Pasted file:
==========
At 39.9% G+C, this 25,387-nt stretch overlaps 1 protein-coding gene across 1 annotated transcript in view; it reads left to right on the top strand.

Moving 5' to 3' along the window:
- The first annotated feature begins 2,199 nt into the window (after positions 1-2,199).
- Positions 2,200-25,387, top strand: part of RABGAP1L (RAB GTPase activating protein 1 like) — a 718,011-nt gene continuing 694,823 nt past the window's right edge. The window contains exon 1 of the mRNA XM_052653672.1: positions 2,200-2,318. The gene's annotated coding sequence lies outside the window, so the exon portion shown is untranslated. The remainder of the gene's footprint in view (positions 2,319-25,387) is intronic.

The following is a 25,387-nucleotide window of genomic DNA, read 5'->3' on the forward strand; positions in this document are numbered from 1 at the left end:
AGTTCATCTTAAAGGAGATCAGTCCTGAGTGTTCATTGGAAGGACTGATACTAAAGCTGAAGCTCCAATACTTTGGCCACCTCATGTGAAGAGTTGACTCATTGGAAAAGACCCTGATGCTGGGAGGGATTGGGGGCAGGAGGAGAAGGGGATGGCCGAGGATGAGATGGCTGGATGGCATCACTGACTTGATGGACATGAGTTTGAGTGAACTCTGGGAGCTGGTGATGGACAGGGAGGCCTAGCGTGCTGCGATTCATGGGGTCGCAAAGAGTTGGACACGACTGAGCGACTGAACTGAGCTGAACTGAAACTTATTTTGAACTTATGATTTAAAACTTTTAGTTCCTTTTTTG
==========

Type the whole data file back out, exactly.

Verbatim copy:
At 39.9% G+C, this 25,387-nt stretch overlaps 1 protein-coding gene across 1 annotated transcript in view; it reads left to right on the top strand.

Moving 5' to 3' along the window:
- The first annotated feature begins 2,199 nt into the window (after positions 1-2,199).
- Positions 2,200-25,387, top strand: part of RABGAP1L (RAB GTPase activating protein 1 like) — a 718,011-nt gene continuing 694,823 nt past the window's right edge. The window contains exon 1 of the mRNA XM_052653672.1: positions 2,200-2,318. The gene's annotated coding sequence lies outside the window, so the exon portion shown is untranslated. The remainder of the gene's footprint in view (positions 2,319-25,387) is intronic.

The following is a 25,387-nucleotide window of genomic DNA, read 5'->3' on the forward strand; positions in this document are numbered from 1 at the left end:
AGTTCATCTTAAAGGAGATCAGTCCTGAGTGTTCATTGGAAGGACTGATACTAAAGCTGAAGCTCCAATACTTTGGCCACCTCATGTGAAGAGTTGACTCATTGGAAAAGACCCTGATGCTGGGAGGGATTGGGGGCAGGAGGAGAAGGGGATGGCCGAGGATGAGATGGCTGGATGGCATCACTGACTTGATGGACATGAGTTTGAGTGAACTCTGGGAGCTGGTGATGGACAGGGAGGCCTAGCGTGCTGCGATTCATGGGGTCGCAAAGAGTTGGACACGACTGAGCGACTGAACTGAGCTGAACTGAAACTTATTTTGAACTTATGATTTAAAACTTTTAGTTCCTTTTTTG